Today’s post for Day 355 of the VM_365 project features a series of images behind the scenes at our Friendships and Fallouts, Waterloo to World War One TimeTunnel, which has featured in the last four days of VM_365.
Today’s picture shows how we built the flats that featured in the Time Tunnel and some of the scenes along the way, as well as some of the lighter moments of setting up and running the Time Tunnel experience.
Once again we had great fun at Bradstow School and we hope that we gave an interesting and educational experience to our travellers through time.
Today’s image for Day 349 of the VM_365 project was taken as the Trust set up a Virtual Museum TimeTunnel, ready for four days of workshops for schools to be hosted at Bradstow School in Broadstairs from the 15th to the 18th of June 2015.
The Heritage Lottery funded event ‘Friendships and Fallouts, from Waterloo to World War One’ will see as many as 500 children pass through the workshops and activities in the grounds of the school. The event commemorates both the bicentenery of the battle of Waterloo and the continued marking of the hundredth anniversary of the First World War.
The TimeTunnel will take children on a journey through the changes that took place in British life in the hundred years from the defeat of Napoleon to the outbreak of a conflict that reached every part of the world. The TimeTunnel visits a series of scenes that explore the changes from industrialisation to the great inventions of the early 20th century which created the means to make global conflict possible. As the journey through the tunnel takes place, the friendships between nations, families, working people and soldiers are investigated and the fallouts that provoked conflict between people and nations are revealed. The journey through the TimeTunnel ends in the battlefields of the Western Front with the fate of all the travellers left undecided.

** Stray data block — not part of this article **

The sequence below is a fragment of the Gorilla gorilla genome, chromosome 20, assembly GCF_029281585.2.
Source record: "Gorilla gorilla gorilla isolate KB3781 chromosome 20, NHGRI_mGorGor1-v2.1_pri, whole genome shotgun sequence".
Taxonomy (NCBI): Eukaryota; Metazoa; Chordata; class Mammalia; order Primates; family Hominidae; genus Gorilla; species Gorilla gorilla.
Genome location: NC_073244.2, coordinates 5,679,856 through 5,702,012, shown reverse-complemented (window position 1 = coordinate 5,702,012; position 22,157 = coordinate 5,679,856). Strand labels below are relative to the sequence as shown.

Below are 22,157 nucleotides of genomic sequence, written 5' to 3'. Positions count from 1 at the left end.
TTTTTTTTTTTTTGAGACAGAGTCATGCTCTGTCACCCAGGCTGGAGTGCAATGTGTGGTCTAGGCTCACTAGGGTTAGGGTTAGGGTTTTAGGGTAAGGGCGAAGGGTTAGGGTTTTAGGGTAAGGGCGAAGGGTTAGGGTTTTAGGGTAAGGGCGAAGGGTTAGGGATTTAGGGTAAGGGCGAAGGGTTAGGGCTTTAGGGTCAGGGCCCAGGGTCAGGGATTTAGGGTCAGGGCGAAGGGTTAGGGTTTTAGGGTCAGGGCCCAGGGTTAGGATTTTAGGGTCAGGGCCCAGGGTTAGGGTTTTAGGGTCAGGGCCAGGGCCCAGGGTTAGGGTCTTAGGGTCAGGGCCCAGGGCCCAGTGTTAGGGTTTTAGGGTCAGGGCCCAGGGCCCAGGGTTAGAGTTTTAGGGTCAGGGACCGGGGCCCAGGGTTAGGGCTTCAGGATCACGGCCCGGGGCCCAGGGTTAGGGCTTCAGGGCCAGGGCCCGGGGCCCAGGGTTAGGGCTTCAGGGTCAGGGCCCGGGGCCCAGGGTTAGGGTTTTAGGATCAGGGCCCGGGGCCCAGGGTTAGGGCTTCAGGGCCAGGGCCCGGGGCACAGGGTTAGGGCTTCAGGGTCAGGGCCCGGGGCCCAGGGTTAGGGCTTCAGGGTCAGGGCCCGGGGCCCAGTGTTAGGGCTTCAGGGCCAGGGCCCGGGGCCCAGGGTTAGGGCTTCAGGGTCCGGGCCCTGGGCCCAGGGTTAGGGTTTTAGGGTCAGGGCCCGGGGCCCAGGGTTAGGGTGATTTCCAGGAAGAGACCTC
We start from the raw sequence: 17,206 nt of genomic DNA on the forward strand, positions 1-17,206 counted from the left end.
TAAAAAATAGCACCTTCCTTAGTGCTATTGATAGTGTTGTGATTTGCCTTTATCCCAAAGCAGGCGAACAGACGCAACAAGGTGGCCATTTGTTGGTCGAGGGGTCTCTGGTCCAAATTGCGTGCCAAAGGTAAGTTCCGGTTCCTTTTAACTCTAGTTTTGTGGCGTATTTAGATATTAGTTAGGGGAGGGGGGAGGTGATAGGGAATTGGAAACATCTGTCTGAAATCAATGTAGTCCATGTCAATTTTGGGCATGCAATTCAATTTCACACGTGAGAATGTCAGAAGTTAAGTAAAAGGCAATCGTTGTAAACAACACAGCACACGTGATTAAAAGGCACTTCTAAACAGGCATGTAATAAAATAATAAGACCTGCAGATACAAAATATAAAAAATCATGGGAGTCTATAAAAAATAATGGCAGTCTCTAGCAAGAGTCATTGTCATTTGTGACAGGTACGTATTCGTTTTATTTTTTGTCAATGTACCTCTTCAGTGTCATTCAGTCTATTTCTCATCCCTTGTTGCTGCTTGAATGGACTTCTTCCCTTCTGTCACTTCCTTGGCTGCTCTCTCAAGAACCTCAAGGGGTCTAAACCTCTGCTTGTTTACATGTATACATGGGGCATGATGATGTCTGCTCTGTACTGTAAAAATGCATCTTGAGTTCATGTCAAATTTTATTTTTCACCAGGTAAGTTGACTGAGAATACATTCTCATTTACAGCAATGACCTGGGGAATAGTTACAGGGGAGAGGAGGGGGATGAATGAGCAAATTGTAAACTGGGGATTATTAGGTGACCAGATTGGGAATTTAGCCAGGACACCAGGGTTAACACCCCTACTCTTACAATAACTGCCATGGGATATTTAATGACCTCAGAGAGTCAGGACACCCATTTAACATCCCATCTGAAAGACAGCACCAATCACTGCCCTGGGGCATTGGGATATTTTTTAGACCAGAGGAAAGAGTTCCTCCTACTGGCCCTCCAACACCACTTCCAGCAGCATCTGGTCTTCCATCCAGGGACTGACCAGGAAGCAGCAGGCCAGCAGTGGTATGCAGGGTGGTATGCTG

Journal articles over the next four days will reveal the secrets of the VM TimeTunnel and follow the progress of the event.
The coloured drawing by Dave Perkins recreates a scene associated with the insertion of a new burial into the mound of one of the prehistoric round barrows located at the crest of the hill, an event that was attested in the archaeological record.
The stark white of the chalk that lies at a shallow depth below the soil are visible in the cut of the ring ditch and the central mound where it was cast over a primary burial located at the centre. Baskets and shovels show that the ditch has been newly cleaned to refresh the surface of the chalk. The scene shows the mound as having been partly removed, so that another burial can be inserted within the circuit of the ditch. The later burial is perhaps that of a member of family who wishes to be close to a relative, or perhaps a clan member who wants to remind his followers of the source of his power. The burial may be of an unrelated individual who want to claim a connection with the glories of a bygone age. Grieving family members, along with warriors and perhaps elders of the clan are shown outside the ring ditch, while the person to be buried is carried across the ditch to the new grave.
Although the drawing reflects the archaeological facts that were established from the sequence recovered from the ground, the truth of the scene’s representation of Bronze Age culture can never be known as there are no records to guide our interpretation with certainty.
The image shows the rectangular pit being prepared to receive the pot containing the cremation, with the accessory vessels already in place. The grave has been excavated with a wooden shovel, strengthened by an iron blade added to the tip. On the left of the pit there is a heap of chalk from the geology that has been exposed below a thin covering of soil. Human bones are present in the chalk, reflecting the many thousands of years that the landscape was used to create funerary monuments and the fact that successive generations often disturbed the remains of those that came before them, accidentally or deliberately.
On the left of the group of figures surrounding the grave, a child is about to add a plate of food to accompany the vessels. Organic remains like food are something which we can not now detect through archaeology except in the rarest of circumstances, but the vessels imply that such perishable things were placed with the remains. The girl is comforted by a boy to her right and a dog howls into the air.